Five Manassasark High School students who skipped school on March 24 as part of a "sick-in" protest of proposed school budget cuts were in automobile accidents on or near school premises that day, according to Superintendent Jimmy Stuart. Only one of the students was taken to the hospital, as a precautionary measure, but all were suspended Stuart said.
The penalty was relaxed to an in-school suspension but the students' parking privileges may be revoked. "If they can't find a place to park, they won't be able to drive to school," he said. Many of the high school's 390 students skipped school to join their parents in picketing Manassas Park City Hall and later attended a joint meeting of the City Council and school board.
City Manager Jerry Davis said the athletic program will not be cut from the budget as many of the picketing students and their parents feared. The $4.5 million fiscal plan will go to public hearing April 8, he said. 12 Eyed for Manassas City Manager Job
The Manassas City Council last week received the names and resumes of 12 candidates for the job of city manager, culled from 114 applicants by Municipal Advisers Inc., a Virginia Beach consulting firm. Among the 12 is the name of Clyde Wimmer, who is currently acting city manager, a post he has held twice in two years and for which he applied on a permanent basis just before the application deadline. Wimmer is the city's director of public works, a position he has held for 15 years. Vice Mayor Stewart Vetter said the council hopes to make its final decision within two weeks.
The Manassas Art Guild fine art show will be held at Manassas Mall April 5 and 6. Hours are 10 a.m. until 9:30 p.m. Sat. and noon to 5:30 p.m. Sunday. For information call 368-0181. Court Overturns Occoquan Ruling
Continental Motor Inns, the company that owns the Kentucky Fried Chicken franchise just outside Occoquan, recently won a suit in Prince William Circuit Court in which it asked the court to overturn a Board of Supervisors' decision against a drive-in window at the facility. According to County Attorney John Foote, Judge Percy Thornton ruled against the council because the concern residents voiced about increased traffic on Devil's Reach Road was not sufficient reason to deny the drive-in window.
Occoquan's annual sidewalk sale will be held Saturday and Sunday from 11 a.m. to 5 p.m. The event is sponsored by the town's merchant association. License Plea Sets Off Dumfries Debate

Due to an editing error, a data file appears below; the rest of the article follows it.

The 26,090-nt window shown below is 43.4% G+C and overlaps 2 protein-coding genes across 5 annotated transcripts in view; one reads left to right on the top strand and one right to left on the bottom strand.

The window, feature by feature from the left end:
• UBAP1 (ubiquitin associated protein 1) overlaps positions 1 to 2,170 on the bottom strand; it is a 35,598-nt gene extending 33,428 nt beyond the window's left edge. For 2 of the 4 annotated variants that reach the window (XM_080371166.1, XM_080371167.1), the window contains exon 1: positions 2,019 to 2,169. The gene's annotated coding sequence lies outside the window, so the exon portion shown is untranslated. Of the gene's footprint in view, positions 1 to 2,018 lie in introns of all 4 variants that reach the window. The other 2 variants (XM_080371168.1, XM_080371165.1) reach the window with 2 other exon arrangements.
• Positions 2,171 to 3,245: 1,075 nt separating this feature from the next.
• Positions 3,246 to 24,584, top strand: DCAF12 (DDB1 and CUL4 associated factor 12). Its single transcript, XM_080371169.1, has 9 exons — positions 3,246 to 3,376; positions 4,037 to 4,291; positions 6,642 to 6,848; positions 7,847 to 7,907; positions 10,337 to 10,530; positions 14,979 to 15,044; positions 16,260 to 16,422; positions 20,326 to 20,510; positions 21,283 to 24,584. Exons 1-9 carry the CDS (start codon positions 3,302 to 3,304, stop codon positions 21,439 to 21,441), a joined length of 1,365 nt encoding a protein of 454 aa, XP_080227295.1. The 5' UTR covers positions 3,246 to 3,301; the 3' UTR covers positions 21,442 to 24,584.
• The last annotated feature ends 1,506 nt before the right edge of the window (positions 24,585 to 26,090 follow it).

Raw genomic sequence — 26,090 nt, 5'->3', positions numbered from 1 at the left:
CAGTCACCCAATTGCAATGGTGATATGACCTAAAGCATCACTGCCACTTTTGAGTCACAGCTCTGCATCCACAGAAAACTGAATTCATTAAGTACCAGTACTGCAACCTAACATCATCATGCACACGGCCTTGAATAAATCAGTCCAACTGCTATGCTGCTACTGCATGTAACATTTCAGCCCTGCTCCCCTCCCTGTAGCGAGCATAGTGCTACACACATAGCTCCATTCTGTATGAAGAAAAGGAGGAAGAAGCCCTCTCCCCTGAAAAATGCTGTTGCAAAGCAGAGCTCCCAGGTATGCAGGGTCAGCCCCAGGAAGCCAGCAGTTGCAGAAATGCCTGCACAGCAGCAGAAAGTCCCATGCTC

A woman who applied for a business license last winter to operate a beauty parlor out of her home in Dumfries is still waiting for a call from the Town Council, unaware that she raised an issue that had never been of real concern until she made her request. According to Vice Mayor Marjorie Davis, the woman moved to Dumfries from another jurisdiction and applied for the home business license because she had always needed one to operate.
The town has no such provision in its ordinances and the request sparked a debate among Town Council members and some business owners and residents. Some believe residents should be allowed to operate a business out of their homes, especially the low-income and elderly. Others say that if a business owner must purchase a license, everybody who runs a business at home should have one.
The issue has been discussed so long without resolution, Davis said, "We may just get rid of it and pretend we never heard of it." Even if a home business license ordinance is adopted, Davis said, she believes each business should be weighed on its own merits. Screening of Handicapped Children
The Prince William County school district's program for handicapped children will offer free screening this month for 2-to-4-year-olds at two county elementary schools. According to school spokeswoman Kristy Larson, the children will be tested for developmental delays and hearing, vision, speech, language, motor skills and behavior.
Children from the Marumsco Hills, Belmont and Vaughan elementary school areas will be screened on Friday at the Marumsco Hills schools. Children from the West Gate, Sudley and Sinclair elementary schools will be screened at the West Gate facility on Wednesdays. Children born after Oct. 1, 1983, will be tested at the Woodbine preschool because of the need for different screening materials, Larson said. Parents who believe their preschooler has a delay in any area of development may call Woodbine for an appointment at 791-3151 or 791-3152.
The Prince William Council Public Works Division of mosquito control for Occoquan, Woodbridge and greater Manassas is seeking participants for its trapping and spraying programs in preparation for the annual onslaught of the pests in those areas. According to county spokeswoman A.R. Kurz, participants will be given a New Jersey light trap. On the basis of the trap contents, which will be collected and analyzed daily, the county will plan a spraying route.